Indian Overseas Bank
|Type||Public (BSE: 532388)|
|Founded||Madras, February 10, 1937|
|Key people||M. Narendra
(Chairman & MD)
|Products||Loans, Credit Cards, Savings, Investment vehicles etc.|
|Revenue||357550 crore (US$57 billion) (2012)|
|Net income||19578 crore (US$3.1 billion) (2012)|
|Total assets||921707 crore (US$150 billion) (2012)|
Indian Overseas Bank (IOB) (BSE: 532388) is a major bank based in Chennai (Madras), with more than 3078 domestic branches, 3 extension counters and six branches overseas as of 31.03.2012. Indian Overseas Bank has an ISO certified in-house Information Technology department, which has developed the software that 3003 branches use to provide online banking to customers; the bank has achieved 100% networking status as well as 100% CBS status for its branches. IOB also has a network of about 2100 ATMs all over India and IOB's International VISA Debit Card is accepted at all ATMs belonging to the Cash Tree and NFS networks. IOB offers internet Banking (E-See Banking) & Mobile Banking and is one of the banks that the Govt. of India has approved for online payment of taxes.The bank's business more than doubled in the last four years.
The net profit for the year ended March 31, 2012 stood at Rs 1,050.13 crore. Total income stood at Rs 19,578.13 crore as against Rs 13,326.56 crore registered during the same period last financial year.For the full year, the total business grew by 24 per cent to Rs 3,21,707 crore from Rs 2,59,020 crore.IOB has planned to achieve total business of Rs 3.85 trillion to Rs 4 trillion this fiscal.
- Pre-World War II
In 1937, Thiru.M. Ct. M. Chidambaram Chettyar established the Indian Overseas Bank (IOB) to encourage overseas banking and foreign exchange operations. IOB started up simultaneously at three branches, one each in Karaikudi, Madras (Chennai) and Rangoon (Yangon). It then quickly opened a branch in Penang and another in Singapore. The bank served the Nattukottai Chettiars, who were a mercantile class that at the time had spread from Chettinad in Tamil Nadu state to Ceylon (Sri Lanka), Burma (Myanmar), Malaya, Singapore, Java, Sumatra, and Saigon. As a result, from the beginning IOB specialized in foreign exchange and overseas banking (see below). Due to the war, IOB lost its branches in Rangoon, Penang, and Singapore.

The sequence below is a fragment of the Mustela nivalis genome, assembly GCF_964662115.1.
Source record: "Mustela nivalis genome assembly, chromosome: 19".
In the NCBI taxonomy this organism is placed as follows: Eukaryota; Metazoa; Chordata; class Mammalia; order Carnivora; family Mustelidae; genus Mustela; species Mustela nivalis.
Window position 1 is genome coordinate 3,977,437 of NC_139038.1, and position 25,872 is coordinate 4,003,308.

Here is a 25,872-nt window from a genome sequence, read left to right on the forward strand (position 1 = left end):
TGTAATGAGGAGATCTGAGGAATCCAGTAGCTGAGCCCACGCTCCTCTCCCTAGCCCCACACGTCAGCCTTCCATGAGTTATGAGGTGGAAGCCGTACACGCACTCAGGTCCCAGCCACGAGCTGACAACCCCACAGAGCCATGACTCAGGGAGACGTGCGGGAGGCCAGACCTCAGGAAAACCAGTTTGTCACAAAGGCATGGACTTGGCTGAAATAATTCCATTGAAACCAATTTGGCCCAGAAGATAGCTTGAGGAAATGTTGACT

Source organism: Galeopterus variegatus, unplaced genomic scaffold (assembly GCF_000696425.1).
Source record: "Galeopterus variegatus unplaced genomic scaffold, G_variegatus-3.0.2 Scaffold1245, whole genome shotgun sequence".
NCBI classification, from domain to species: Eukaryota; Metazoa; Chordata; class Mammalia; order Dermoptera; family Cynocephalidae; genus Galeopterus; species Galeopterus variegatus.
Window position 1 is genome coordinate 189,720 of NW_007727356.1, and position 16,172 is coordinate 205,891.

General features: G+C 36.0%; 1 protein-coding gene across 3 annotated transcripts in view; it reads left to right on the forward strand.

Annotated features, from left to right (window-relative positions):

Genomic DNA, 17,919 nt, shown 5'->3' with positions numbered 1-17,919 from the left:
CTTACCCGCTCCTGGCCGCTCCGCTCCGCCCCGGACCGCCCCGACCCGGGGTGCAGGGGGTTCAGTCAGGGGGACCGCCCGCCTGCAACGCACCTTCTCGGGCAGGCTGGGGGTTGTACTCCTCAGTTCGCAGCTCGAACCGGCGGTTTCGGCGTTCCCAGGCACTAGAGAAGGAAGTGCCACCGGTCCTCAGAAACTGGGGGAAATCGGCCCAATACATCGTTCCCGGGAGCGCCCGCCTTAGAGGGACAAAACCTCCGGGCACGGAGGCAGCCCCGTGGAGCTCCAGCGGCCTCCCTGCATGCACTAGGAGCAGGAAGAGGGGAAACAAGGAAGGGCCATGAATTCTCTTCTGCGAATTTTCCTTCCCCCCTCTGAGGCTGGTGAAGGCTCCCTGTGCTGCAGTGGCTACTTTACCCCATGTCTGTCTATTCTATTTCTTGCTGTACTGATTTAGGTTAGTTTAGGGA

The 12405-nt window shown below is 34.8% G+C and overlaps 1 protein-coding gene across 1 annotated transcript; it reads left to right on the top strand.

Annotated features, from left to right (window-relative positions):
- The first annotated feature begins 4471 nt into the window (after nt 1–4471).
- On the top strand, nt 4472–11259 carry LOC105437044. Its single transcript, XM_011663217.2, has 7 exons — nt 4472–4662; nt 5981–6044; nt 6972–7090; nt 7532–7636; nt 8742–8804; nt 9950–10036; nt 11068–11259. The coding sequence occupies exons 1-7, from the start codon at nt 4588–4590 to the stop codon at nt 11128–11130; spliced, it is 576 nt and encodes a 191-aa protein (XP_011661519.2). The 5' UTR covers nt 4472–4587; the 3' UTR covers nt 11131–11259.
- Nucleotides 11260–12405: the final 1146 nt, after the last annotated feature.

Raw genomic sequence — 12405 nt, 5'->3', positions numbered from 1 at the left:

- After World War II
In the 1960s, the banking sector in India was consolidating through the merger of weak private sector banks with stronger ones; IOB absorbed five banks, including Kulitali Bank (est. 1933). Then in 1969 the Government of India nationalized IOB. At one point, probably before nationalization, IOB had twenty of its eighty branches located overseas. After nationalization it, like all the nationalized banks, turned inward, emphasizing the opening of branches in rural India.
In 1988-89, IOB acquired Bank of Tamil Nadu in a rescue.
- The new millennium
In 2000, IOB engaged in an initial public offering (IPO) that brought the government's share in the bank's equity down to 75%. In 2001 IOB acquired the Mumbai-based Adarsha Janata Sahakari Bank, which gave it a branch in Mumbai. Then in 2009 IOB took over Shree Suvarna Sahakari Bank, which was founded in 1969 and had its head office in Pune. Shree Suvarna Sahakari Bank had been in administration since 2006. It had nine branches in Pune, two in Mumbai and one in Shirpur. The total employee strength was estimated to be little over 100.
- International expansion
As mentioned above, IOB was international from its inception with branches in Rangoon, Penang, and Singapore. In 1941, IOB opened a branch in Malaya that presumably closed almost immediately because of the war.
In 1946, after the War, IOB opened a branch in Ceylon. More overseas branches followed quickly. In 1947, IOB opened a branch in Bangkok and re-opened others. In 1948 United Commercial Bank (see below) opened a branch in Malaya. In 1949, IOB opened a branch in Bangkok.
Then in 1963, The Burmese government nationalized IOB’s branch in Rangoon. In 1973, IOB, Indian Bank and United Commercial Bank established United Asian Bank Berhad in Malaysia. (Indian Bank had been operating in Malaysia since 1941 and United Commercial Bank Limited had been operating there since 1948.) The banks set up United Asian to comply with the Banking Law in Malaysia, which prohibited foreign government banks from operating in the country. Also, IOB and six Indian private banks established Bharat Overseas Bank as a Chennai-based private bank to take over IOB's Bangkok branch.
International expansion slowed thereafter, for a while. In 1992 Bank of Commerce (BOC), a Malaysian bank, acquired United Asian Bank (UAB).
In the new millennium, international expansion picked up once again. In 2007, IOB took over Bharat Overseas Bank. Three years later, Malaysia awarded a commercial banking license to a locally incorporated bank to be jointly owned by Bank of Baroda, Indian Overseas Bank and Andhra Bank. The new bank, India International Bank (Malaysia), will reside in Kuala Lumpur, which has a large population of Indians. Andhra Bank will hold a 25% stake in the joint-venture, Bank of Baroda will own 40% and IOB the remaining 35%.